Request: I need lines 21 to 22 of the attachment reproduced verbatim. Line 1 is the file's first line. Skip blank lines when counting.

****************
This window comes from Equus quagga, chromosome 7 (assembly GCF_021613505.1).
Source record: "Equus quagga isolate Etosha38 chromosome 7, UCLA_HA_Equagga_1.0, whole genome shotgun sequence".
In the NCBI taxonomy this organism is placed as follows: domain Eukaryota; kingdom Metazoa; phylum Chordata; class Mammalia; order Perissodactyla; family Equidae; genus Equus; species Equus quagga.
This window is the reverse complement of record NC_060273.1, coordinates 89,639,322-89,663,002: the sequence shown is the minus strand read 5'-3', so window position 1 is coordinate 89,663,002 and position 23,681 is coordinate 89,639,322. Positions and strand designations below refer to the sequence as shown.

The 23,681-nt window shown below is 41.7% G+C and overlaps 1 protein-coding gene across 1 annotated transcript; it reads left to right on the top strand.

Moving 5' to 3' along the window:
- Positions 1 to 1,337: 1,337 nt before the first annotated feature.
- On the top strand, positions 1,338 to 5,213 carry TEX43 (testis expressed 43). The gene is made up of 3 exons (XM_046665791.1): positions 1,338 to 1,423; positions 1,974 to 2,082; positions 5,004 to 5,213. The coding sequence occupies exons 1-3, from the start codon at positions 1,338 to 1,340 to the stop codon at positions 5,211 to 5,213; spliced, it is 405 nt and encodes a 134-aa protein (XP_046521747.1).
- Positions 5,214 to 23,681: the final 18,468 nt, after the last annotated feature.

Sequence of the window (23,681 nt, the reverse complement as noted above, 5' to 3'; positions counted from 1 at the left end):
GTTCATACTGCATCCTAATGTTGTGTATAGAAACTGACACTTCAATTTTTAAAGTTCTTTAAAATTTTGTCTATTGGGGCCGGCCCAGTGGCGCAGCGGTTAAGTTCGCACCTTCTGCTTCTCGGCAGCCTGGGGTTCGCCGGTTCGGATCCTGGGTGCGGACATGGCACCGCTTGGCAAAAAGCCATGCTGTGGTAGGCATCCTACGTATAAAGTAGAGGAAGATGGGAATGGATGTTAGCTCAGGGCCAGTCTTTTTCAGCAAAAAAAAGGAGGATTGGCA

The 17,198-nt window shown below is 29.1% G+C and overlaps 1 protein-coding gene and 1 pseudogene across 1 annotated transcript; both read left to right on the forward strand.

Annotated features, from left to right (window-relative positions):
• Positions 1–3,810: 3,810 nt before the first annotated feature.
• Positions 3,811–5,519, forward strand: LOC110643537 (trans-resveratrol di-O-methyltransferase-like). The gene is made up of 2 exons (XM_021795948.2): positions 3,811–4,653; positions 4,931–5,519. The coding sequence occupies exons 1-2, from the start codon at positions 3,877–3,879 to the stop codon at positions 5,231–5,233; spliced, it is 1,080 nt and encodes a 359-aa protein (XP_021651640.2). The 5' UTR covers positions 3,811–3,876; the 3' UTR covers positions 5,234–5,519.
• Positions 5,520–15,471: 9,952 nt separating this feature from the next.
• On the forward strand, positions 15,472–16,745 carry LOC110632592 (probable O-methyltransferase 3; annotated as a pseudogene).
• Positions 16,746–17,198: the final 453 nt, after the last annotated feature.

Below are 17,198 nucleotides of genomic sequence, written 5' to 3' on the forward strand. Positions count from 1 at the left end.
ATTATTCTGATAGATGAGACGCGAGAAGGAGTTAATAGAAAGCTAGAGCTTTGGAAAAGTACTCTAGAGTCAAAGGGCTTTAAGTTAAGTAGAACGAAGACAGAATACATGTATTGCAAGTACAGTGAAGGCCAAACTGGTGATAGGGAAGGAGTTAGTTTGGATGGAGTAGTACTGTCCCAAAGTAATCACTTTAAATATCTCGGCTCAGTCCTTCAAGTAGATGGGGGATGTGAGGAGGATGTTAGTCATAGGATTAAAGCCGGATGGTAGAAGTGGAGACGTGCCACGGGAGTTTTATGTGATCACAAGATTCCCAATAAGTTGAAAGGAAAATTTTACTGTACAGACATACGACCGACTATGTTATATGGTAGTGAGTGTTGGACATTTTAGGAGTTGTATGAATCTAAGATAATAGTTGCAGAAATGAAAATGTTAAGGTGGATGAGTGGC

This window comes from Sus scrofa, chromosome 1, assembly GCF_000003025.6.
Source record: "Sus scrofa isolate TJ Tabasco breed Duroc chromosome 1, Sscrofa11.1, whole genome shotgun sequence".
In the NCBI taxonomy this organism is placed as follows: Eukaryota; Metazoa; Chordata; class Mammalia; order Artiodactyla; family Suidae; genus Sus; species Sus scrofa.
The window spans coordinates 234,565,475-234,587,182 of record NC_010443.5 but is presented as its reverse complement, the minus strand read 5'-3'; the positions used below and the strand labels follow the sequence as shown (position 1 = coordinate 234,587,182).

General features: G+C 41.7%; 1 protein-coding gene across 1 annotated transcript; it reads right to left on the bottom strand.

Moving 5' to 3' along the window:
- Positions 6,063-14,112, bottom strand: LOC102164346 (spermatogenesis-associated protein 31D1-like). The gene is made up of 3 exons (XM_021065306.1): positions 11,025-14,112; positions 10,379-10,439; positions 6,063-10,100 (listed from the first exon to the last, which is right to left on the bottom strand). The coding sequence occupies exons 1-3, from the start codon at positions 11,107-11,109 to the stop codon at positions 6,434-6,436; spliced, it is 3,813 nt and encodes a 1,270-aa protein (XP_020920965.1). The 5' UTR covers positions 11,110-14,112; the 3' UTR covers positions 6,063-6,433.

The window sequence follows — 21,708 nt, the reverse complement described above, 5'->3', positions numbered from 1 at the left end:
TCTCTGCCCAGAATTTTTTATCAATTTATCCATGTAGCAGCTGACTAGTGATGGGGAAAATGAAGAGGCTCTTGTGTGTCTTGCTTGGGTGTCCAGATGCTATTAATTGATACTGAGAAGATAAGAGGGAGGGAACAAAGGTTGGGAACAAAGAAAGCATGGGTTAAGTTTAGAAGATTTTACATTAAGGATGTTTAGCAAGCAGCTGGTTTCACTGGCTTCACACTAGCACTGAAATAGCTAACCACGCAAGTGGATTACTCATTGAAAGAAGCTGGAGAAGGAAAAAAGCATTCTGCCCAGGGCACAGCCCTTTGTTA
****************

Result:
This window comes from Sus scrofa, chromosome 1, assembly GCF_000003025.6.
Source record: "Sus scrofa isolate TJ Tabasco breed Duroc chromosome 1, Sscrofa11.1, whole genome shotgun sequence".